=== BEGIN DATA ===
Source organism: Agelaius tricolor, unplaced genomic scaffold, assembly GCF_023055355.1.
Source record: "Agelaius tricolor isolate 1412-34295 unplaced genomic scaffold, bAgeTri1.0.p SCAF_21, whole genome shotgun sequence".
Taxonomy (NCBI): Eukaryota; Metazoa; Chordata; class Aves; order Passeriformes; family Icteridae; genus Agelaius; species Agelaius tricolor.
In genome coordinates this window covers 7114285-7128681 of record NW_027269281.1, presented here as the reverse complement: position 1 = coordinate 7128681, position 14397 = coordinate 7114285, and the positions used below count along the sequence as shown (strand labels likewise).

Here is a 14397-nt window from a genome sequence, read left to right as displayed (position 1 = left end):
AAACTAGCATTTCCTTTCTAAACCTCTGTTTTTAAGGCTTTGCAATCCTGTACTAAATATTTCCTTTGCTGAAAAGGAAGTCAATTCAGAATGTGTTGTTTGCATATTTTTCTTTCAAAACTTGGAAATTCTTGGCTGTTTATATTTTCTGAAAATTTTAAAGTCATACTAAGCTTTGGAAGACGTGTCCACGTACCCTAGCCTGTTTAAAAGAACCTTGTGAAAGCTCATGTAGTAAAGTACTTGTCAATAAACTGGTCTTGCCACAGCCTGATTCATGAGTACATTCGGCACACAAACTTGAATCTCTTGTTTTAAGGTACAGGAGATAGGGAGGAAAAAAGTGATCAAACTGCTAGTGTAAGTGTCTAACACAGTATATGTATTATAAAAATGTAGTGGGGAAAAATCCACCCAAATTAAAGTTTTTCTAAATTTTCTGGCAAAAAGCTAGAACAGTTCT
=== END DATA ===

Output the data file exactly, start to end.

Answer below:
Source organism: Agelaius tricolor, unplaced genomic scaffold, assembly GCF_023055355.1.
Source record: "Agelaius tricolor isolate 1412-34295 unplaced genomic scaffold, bAgeTri1.0.p SCAF_21, whole genome shotgun sequence".
Taxonomy (NCBI): Eukaryota; Metazoa; Chordata; class Aves; order Passeriformes; family Icteridae; genus Agelaius; species Agelaius tricolor.
In genome coordinates this window covers 7114285-7128681 of record NW_027269281.1, presented here as the reverse complement: position 1 = coordinate 7128681, position 14397 = coordinate 7114285, and the positions used below count along the sequence as shown (strand labels likewise).

Here is a 14397-nt window from a genome sequence, read left to right as displayed (position 1 = left end):
AAACTAGCATTTCCTTTCTAAACCTCTGTTTTTAAGGCTTTGCAATCCTGTACTAAATATTTCCTTTGCTGAAAAGGAAGTCAATTCAGAATGTGTTGTTTGCATATTTTTCTTTCAAAACTTGGAAATTCTTGGCTGTTTATATTTTCTGAAAATTTTAAAGTCATACTAAGCTTTGGAAGACGTGTCCACGTACCCTAGCCTGTTTAAAAGAACCTTGTGAAAGCTCATGTAGTAAAGTACTTGTCAATAAACTGGTCTTGCCACAGCCTGATTCATGAGTACATTCGGCACACAAACTTGAATCTCTTGTTTTAAGGTACAGGAGATAGGGAGGAAAAAAGTGATCAAACTGCTAGTGTAAGTGTCTAACACAGTATATGTATTATAAAAATGTAGTGGGGAAAAATCCACCCAAATTAAAGTTTTTCTAAATTTTCTGGCAAAAAGCTAGAACAGTTCT